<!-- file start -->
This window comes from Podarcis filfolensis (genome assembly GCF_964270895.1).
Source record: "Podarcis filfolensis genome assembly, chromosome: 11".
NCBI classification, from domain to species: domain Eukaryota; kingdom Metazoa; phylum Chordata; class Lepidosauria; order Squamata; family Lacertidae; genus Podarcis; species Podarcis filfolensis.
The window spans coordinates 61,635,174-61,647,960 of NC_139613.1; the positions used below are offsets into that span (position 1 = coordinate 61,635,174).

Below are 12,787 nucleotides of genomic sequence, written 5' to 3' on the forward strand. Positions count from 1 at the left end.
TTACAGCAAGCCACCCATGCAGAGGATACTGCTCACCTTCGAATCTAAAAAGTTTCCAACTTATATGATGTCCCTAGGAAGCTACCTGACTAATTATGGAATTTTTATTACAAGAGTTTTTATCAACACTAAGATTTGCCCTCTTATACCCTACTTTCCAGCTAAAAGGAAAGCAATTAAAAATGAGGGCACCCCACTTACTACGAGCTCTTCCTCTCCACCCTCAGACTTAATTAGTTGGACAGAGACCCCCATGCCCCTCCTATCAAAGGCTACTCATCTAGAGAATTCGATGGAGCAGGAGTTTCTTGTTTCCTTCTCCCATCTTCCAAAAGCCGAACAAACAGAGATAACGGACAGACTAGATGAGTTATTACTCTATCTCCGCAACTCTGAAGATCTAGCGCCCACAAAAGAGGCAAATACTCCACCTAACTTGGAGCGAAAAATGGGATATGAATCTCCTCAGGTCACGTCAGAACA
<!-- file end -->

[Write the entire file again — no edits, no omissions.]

This window comes from Podarcis filfolensis (genome assembly GCF_964270895.1).
Source record: "Podarcis filfolensis genome assembly, chromosome: 11".
NCBI classification, from domain to species: domain Eukaryota; kingdom Metazoa; phylum Chordata; class Lepidosauria; order Squamata; family Lacertidae; genus Podarcis; species Podarcis filfolensis.
The window spans coordinates 61,635,174-61,647,960 of NC_139613.1; the positions used below are offsets into that span (position 1 = coordinate 61,635,174).

Below are 12,787 nucleotides of genomic sequence, written 5' to 3' on the forward strand. Positions count from 1 at the left end.
TTACAGCAAGCCACCCATGCAGAGGATACTGCTCACCTTCGAATCTAAAAAGTTTCCAACTTATATGATGTCCCTAGGAAGCTACCTGACTAATTATGGAATTTTTATTACAAGAGTTTTTATCAACACTAAGATTTGCCCTCTTATACCCTACTTTCCAGCTAAAAGGAAAGCAATTAAAAATGAGGGCACCCCACTTACTACGAGCTCTTCCTCTCCACCCTCAGACTTAATTAGTTGGACAGAGACCCCCATGCCCCTCCTATCAAAGGCTACTCATCTAGAGAATTCGATGGAGCAGGAGTTTCTTGTTTCCTTCTCCCATCTTCCAAAAGCCGAACAAACAGAGATAACGGACAGACTAGATGAGTTATTACTCTATCTCCGCAACTCTGAAGATCTAGCGCCCACAAAAGAGGCAAATACTCCACCTAACTTGGAGCGAAAAATGGGATATGAATCTCCTCAGGTCACGTCAGAACA